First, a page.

Eggs prices rise as cage farmers embark on $200 mln upgrade
Eggs prices rise as cage farmers embark on $200 mln upgrade to meet welfare code
By Suze Metherell
May 15 (BusinessDesk) – The cost of battery farmed eggs in New Zealand is on the rise as farmers begin converting to new welfare code compliant cages, a change estimated to cost the industry as much as $200 million.
Egg prices have risen 5.5 percent in the past year, according to Statistics New Zealand, an increase that the Egg Producers Federation (EPF) says is in part driven by changes made under the 2012 Animal Welfare (Layer Hens) Act, which requires hens to be housed in larger, ‘colony’ cages. The government has estimated the changes will drive up egg prices by 10 percent to 14 percent and the EPF says it will cost its members $150 million to $200 million.
“It’s a sizeable sum of money across a relatively limited number of players and our understanding is the majority of current cage farmers will move to colony,” Michael Brooks, executive director of EPF told BusinessDesk. There are currently 118 cage egg farms across New Zealand, making up about 83 percent of the egg market and the changes mean a “fundamental restructuring” of the industry, he said.
The legislated shift to colony cages gives hens 750 square centimetres of space each, up from the current minimum of 550 sq cm, and more humane touches such as a scratching pad, perches and space for nesting.
Farmers say in addition to the cost of new equipment and rehousing their hens, colony cages were also less efficient than current cages and take up more space.
“There’s no way around the fact that colony is a more expensive method of producing eggs than cage,” said Hamish Sutherland, general manager at Farmer Browns, which has begun to shift to the new cages. “As colony gets a bit more volume in it and it becomes more mainstream we might see that premium over cage come back a bit.”
Supermarkets take 50 percent of total eggs produced, with the rest going to industrial food manufacturers, cafes and bakeries. In supermarkets cage eggs still make up 75 percent of sales, as consumers seek out the cheapest option, he said.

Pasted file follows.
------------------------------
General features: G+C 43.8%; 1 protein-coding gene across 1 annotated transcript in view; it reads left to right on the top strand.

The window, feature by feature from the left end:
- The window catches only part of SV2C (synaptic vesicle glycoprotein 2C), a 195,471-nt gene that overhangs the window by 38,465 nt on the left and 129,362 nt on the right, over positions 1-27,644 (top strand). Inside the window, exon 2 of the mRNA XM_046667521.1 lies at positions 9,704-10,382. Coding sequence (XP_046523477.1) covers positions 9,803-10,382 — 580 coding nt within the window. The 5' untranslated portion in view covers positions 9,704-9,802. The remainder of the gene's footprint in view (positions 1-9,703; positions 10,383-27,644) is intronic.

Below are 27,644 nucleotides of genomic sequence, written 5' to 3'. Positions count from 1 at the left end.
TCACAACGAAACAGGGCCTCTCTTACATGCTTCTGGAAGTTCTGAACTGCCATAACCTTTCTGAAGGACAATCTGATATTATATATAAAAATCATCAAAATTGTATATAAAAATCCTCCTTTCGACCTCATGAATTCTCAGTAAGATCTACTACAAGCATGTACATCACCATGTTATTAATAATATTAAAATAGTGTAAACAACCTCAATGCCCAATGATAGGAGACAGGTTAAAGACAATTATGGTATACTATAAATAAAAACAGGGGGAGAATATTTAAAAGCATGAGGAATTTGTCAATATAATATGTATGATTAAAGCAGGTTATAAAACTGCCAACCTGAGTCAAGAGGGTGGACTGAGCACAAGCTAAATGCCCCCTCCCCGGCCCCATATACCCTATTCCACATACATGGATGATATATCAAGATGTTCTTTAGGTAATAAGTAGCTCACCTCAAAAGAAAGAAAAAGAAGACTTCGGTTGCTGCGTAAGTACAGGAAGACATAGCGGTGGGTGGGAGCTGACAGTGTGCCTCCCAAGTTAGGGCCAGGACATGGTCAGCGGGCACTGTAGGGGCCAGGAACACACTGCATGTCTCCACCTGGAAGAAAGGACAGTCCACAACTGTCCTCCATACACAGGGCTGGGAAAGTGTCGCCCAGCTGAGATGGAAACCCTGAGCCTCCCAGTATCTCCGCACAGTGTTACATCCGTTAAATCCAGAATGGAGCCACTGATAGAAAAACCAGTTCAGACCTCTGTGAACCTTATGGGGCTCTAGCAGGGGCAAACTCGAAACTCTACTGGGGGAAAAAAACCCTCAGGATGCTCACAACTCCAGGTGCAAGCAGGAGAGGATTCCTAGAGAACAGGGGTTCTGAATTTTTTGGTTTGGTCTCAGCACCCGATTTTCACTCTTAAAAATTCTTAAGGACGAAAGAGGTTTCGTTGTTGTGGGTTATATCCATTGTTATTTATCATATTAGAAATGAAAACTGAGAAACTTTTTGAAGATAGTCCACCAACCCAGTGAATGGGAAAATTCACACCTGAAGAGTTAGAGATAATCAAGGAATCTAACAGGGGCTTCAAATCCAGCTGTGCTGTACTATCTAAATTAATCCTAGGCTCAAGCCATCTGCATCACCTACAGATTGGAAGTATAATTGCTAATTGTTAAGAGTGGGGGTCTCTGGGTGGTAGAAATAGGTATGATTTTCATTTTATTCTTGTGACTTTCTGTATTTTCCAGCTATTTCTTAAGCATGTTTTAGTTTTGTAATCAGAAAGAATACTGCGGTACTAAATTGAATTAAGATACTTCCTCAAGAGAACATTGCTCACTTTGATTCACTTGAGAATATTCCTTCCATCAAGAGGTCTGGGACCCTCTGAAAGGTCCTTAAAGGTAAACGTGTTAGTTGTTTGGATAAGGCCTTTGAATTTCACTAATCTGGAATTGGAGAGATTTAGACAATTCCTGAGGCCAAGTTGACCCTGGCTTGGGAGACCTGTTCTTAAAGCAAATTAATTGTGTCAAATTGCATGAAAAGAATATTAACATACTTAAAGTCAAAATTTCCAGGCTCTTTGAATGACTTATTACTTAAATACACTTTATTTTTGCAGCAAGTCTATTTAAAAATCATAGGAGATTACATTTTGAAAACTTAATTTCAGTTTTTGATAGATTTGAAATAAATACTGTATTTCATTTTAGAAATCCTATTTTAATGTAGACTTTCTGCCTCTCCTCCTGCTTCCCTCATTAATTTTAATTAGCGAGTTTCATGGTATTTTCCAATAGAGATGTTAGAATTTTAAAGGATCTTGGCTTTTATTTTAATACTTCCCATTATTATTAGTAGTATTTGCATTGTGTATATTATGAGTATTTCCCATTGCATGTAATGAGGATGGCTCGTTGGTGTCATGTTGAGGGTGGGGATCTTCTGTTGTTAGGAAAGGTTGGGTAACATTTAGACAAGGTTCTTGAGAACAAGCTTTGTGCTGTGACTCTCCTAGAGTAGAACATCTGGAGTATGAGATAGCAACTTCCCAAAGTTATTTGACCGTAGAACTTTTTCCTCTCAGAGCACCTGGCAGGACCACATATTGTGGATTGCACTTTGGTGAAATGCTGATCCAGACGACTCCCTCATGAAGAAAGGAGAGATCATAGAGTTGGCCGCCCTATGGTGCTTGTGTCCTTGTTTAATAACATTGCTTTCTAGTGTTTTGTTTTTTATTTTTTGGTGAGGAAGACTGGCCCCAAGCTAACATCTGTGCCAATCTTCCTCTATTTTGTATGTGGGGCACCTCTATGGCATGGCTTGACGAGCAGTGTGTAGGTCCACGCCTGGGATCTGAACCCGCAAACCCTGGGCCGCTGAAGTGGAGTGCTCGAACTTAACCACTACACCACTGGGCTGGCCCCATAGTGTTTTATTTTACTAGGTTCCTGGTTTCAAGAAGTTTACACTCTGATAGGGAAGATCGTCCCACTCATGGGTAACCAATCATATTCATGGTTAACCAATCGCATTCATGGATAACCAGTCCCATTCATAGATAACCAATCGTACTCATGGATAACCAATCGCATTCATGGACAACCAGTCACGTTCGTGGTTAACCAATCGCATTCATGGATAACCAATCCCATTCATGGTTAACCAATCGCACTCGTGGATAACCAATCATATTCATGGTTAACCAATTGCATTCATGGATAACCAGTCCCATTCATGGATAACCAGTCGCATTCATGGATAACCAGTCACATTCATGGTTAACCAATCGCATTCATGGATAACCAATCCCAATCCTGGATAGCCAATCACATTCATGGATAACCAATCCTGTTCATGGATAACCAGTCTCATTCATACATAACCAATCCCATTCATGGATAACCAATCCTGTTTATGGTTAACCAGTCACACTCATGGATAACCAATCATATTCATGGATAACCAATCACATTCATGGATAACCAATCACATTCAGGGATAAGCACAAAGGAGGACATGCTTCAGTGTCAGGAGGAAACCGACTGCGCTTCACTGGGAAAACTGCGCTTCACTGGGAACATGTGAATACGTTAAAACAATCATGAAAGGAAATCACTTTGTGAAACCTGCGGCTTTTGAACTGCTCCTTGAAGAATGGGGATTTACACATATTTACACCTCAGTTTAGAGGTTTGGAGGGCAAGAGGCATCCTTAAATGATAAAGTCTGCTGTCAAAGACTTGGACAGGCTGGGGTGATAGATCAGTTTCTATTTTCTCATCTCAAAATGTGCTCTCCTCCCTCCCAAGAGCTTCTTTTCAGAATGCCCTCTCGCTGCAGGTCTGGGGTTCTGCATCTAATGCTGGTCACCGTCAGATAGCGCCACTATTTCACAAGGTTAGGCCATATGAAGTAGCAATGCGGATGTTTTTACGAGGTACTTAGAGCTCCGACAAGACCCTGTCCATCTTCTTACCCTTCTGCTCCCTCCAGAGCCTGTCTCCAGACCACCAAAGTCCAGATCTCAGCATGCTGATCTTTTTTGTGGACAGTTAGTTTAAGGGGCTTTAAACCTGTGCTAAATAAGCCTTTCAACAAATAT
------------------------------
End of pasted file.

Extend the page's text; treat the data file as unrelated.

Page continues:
“Wellingtonians might be happy to pay $18 for eggs benedict, but in Tokoroa it’s fried eggs and bacon on toast for 10 bucks - they don’t give a toss if its free range, they just want a big feed before they’re out cutting down the pine trees,” Sutherland said
Over the past three months, a dozen cage eggs on average cost $3.67, while a dozen colony laid eggs cost $4.67, and free range eggs were on average $7.20, he said, citing industry data.
The shift to colony cages is staggered, with 40 percent of the industry required to change over by 2018. But with the average cycle of a laying hen about 18 months it is a tight timeframe for many farmers.
For some farmers the change won’t be worth it and EPF’s Brooks expects about 8 percent of egg farmers to shut down operations once the 2022 deadline rolls around.
“While there might be a few less it will still be a very competitive industry and while there’s people going out there are other people coming in,” Brooks said.
Across the Tasman supermarket chain Woolworths, which owns Countdown in New Zealand, has vowed to rid its shelves of cage eggs by 2018, as well as no longer using them as ingredients in its own branded products. Rival grocery chain, Coles, has also adopted a cage-free policy for its own branded eggs but still stocks the cheaper alternative.
Another element pushing up the price of eggs was gains in the cost of feed which makes up about 65 percent to 75 percent of the cost of an egg, Brooks said. Over the last five years the price of New Zealand feed wheat has climbed about 50 percent, with the most recent price at $430 per tonne.
There had been some export pick up for New Zealand eggs, as Australian exporters were impacted by disease, markets like Papua New Guinea had opened up “a little bit for New Zealand,” Brooks said.